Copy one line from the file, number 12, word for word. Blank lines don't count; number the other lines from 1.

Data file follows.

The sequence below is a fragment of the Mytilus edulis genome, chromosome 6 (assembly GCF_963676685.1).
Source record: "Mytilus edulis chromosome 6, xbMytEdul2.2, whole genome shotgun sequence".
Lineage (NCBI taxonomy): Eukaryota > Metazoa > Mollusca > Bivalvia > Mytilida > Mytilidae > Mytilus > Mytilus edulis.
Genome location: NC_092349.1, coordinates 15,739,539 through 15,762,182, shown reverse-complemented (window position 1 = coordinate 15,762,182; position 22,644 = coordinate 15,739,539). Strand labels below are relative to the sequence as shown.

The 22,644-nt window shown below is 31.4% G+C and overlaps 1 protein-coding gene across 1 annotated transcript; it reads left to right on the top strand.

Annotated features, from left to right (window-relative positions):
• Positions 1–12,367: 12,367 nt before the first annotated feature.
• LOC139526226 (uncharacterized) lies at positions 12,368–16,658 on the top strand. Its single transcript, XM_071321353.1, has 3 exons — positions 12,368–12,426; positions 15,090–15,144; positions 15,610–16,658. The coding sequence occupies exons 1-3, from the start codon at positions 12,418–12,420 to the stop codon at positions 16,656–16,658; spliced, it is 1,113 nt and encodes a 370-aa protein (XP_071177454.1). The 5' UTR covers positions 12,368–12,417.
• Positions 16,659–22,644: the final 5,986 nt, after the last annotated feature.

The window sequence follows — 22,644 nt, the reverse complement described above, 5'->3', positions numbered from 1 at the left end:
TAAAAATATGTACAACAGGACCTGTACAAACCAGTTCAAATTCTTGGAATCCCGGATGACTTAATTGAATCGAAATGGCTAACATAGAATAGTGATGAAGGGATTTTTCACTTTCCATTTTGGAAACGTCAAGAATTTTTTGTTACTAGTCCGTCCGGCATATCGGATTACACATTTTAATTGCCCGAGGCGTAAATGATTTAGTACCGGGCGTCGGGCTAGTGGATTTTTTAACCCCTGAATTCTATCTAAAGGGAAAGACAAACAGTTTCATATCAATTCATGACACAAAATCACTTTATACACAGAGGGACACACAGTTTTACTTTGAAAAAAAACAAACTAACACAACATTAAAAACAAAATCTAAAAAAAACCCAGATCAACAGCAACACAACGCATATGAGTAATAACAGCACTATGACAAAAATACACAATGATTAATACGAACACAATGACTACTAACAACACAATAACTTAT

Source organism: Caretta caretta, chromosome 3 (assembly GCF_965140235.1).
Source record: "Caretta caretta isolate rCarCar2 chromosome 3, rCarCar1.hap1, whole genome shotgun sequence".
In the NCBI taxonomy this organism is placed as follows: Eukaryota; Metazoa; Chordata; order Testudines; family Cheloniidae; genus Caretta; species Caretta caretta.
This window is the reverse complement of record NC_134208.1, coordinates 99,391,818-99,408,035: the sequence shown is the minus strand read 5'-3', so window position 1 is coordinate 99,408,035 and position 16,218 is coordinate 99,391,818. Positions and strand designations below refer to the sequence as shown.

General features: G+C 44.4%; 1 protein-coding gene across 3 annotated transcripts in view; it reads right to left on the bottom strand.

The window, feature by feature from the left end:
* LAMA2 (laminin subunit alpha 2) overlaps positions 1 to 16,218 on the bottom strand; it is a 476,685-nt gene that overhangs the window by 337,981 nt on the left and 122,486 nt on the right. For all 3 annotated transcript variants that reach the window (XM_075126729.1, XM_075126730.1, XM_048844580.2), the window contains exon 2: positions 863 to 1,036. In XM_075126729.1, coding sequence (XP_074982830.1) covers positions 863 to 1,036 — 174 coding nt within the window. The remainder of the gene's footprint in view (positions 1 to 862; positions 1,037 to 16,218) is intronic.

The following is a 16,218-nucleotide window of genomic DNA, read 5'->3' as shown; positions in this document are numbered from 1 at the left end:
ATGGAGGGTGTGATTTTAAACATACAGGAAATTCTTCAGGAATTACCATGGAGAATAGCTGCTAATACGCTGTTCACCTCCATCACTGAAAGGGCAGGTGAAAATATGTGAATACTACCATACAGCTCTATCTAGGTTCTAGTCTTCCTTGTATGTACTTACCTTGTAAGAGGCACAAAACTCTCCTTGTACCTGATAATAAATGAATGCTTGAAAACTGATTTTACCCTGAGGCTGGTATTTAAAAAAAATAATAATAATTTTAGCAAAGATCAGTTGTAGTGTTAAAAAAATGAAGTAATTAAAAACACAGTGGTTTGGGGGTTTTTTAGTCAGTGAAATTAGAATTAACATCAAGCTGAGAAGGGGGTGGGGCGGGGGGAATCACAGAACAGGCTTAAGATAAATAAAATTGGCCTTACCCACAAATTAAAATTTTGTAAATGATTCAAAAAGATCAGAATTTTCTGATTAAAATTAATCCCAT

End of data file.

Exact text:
Source organism: Caretta caretta, chromosome 3 (assembly GCF_965140235.1).